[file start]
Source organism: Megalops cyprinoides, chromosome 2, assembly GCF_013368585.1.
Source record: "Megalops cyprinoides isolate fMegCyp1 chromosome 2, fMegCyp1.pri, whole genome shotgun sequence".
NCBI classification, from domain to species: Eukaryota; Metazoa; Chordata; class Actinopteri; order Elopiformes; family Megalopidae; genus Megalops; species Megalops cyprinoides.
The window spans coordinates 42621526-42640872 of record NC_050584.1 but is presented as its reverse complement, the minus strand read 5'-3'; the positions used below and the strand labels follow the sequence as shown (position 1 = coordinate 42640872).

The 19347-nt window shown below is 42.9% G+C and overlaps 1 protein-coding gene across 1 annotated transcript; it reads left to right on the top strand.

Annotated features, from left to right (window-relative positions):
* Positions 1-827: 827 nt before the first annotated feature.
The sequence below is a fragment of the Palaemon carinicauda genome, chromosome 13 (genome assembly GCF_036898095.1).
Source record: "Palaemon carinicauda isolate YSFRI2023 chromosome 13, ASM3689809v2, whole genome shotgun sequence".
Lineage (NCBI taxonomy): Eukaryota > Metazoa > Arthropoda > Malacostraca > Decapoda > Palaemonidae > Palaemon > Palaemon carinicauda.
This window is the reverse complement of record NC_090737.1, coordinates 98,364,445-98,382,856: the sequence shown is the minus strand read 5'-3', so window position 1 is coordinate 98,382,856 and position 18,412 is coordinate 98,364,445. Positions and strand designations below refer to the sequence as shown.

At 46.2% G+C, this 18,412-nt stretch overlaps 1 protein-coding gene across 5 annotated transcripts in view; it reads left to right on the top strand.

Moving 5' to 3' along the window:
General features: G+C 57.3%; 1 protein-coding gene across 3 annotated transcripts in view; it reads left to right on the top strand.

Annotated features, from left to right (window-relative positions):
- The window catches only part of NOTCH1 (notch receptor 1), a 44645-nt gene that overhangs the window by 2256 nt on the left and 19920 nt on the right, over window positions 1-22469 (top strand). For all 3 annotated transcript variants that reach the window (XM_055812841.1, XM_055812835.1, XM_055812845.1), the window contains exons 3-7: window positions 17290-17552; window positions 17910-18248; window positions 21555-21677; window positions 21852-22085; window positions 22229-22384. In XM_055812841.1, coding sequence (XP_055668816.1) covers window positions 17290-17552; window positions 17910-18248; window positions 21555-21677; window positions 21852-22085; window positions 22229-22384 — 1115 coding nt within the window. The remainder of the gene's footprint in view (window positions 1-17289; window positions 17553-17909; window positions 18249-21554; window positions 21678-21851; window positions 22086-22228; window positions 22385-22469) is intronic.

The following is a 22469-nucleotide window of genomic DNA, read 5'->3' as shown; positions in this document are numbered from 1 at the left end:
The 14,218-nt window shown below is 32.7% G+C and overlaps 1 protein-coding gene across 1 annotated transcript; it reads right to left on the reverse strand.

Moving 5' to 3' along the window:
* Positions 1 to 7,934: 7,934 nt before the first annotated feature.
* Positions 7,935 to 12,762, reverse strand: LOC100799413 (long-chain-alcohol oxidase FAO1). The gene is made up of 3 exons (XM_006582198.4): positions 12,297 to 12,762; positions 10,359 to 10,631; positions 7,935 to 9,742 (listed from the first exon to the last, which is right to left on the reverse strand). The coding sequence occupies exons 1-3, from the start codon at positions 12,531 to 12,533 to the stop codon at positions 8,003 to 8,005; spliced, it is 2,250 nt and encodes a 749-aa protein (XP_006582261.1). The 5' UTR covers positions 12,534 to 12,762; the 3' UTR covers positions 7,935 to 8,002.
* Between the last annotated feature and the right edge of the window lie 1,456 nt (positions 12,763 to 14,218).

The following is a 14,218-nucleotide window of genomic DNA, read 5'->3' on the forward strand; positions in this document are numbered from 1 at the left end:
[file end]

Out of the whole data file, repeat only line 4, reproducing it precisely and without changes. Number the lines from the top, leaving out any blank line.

The window spans coordinates 42621526-42640872 of record NC_050584.1 but is presented as its reverse complement, the minus strand read 5'-3'; the positions used below and the strand labels follow the sequence as shown (position 1 = coordinate 42640872).